Title: Born to Run: A Hidden Tribe, Superathletes, and the Greatest Race the World Has Never Seen
Author: Christopher McDougall
Why are we not able to run long distances with speed without regular injuries? Why does our feet pain? And, how do the Tarahumara Indian tribe, snuggled safely in the recluse of the savage Copper Canyons in Mexico, manage to be long distance runners at amazing speeds without even having any of the regular injuries? What starts as a quest with this simple question and thought, leads Christopher McDougall to explore the lives and the ethnicity of this soft and passionate tribe nestled away from the rest of the world.
"How come my foot hurts? Because running is bad for you. Why is running bad for me? Because it makes your foot hurt. But why? Antelope don’t get shin splints. Wolves don’t ice-pack their knees. I doubt that 80 percent of all wild mustangs are annually disabled with impact injuries."
After an impact injury and painful running experience, McDougall sought answers for his questions. And, the only ones who knew the answers—the only ones who lived the answers—weren’t talking. Especially, not to him. Seeing the Tarahumara tribe for the first time in an article, he thinks the image is of "some kind of wishful Atlantean legend about an extinct empire of enlightened super-beings", only to realize later that all that he thought was true- except for wishful and extinct.
"I felt as if I’d discovered the Future of American Running, living five hundred years in the past."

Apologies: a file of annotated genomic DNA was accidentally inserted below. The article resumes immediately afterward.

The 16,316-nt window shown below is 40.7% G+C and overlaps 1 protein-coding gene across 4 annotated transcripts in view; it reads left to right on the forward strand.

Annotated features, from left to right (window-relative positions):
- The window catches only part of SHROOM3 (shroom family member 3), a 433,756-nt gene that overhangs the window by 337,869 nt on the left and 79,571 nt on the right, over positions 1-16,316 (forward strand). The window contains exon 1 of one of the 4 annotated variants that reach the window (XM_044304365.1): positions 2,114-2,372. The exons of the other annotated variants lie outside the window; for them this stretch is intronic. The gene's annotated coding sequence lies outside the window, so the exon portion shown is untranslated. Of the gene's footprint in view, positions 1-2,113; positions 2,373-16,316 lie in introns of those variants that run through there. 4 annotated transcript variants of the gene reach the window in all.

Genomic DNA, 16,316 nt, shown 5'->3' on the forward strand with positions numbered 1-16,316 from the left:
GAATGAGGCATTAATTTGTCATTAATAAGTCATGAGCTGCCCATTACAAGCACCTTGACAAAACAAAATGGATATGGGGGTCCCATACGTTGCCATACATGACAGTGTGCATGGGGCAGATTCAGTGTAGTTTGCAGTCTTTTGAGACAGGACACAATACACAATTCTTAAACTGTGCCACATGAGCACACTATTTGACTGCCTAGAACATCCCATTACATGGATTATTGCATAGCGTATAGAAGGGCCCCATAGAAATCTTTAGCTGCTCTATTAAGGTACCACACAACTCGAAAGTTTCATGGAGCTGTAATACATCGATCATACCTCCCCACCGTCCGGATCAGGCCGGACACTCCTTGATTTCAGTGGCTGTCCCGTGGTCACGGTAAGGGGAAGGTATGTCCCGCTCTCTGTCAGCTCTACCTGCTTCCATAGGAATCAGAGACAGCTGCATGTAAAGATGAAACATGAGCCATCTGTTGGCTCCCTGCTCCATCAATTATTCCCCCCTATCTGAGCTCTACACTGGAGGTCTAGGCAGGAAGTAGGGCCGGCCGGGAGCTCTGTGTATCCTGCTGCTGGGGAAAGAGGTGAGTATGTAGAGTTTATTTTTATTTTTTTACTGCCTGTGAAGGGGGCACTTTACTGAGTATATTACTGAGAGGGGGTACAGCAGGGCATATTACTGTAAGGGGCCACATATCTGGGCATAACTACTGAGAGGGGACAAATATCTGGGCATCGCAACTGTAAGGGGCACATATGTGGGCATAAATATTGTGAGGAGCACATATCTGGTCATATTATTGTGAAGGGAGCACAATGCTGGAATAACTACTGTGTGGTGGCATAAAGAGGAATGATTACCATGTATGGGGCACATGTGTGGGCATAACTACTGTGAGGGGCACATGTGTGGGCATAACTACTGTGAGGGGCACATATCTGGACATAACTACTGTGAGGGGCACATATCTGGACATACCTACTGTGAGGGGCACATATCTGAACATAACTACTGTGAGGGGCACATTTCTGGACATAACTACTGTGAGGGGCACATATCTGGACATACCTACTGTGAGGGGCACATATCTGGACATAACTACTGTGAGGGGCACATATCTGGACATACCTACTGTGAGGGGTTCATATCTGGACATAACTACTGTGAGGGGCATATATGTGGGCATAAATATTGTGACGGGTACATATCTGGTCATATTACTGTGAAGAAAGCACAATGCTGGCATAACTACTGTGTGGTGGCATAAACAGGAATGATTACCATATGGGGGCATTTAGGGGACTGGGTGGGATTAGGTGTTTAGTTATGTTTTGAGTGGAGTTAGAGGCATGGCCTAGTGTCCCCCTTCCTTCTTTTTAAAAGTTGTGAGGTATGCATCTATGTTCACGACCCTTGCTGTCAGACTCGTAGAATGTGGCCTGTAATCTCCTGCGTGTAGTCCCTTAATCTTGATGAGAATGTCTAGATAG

The Tarahumara Indians called themselves Rarámuri, which means 'the running people' in their language. We sprint through the events in the book, swiftly yet steadily, just like the run of the Rarámuri- as we meet them one by one, their kids and the society, and their unbelievable running culture. With a brief insight into the history of ultra-running or long disatance running, and the science behind it, McDougall paints the contrast picture of the same idea in the mind of an urban and the Tarahumara tribe. Not only was the tribe full of ultra-runners and superatheletes, the author finds himself facing a tribe with a great immunity and endurance.
Born to Run is a wonderful book, and I could feel Marcelino and the kids whizz past me as I witnessed their rarájipari, or their famed running races, through McDougall's vivid and fast-paced description. Exploring the contrasting aspects of Science from the Harvard lab tests and pro-running shoes, to these rocky pathways where the Rarámuri ran in thin sandals, the author brings up wonderful questions and seeks answers for them in this hidden tribe.
"His feet were jitterbugging like crazy between the rocks, but everything above his legs was tranquil, almost immobile. Seeing him from the waist up, you’d think he was gliding along on skates. With his chin high and his black hair streaming off his forehead, he looked as if he’d burst straight out of the Steve Prefontaine poster on the bedroom wall of every high school track star in America."
We are allowed a tiny insight into this warm and happy tribe to whom running comes second nature, and we learn how and why they run the way they do. The author also narrates how the Tarahumara-style of running helped him become a much better athlete, and how he gained endurance and reduced injuries while running.
This was such a pleasurable and highly enjoyable read. I loved the narrative format in which the story took me through, and I loved all the characters and the people of this book. It gives a gleeful glimpse into a vibrant tribe of born ultra-runners, and highlights the learning that we must take from them. Also, it just amps you up so much when you read about the tribe and their running, it motivates you and makes you realize that running is one of the most natural things that we can do!
I really enjoyed the book. It has been one of my best reads this year!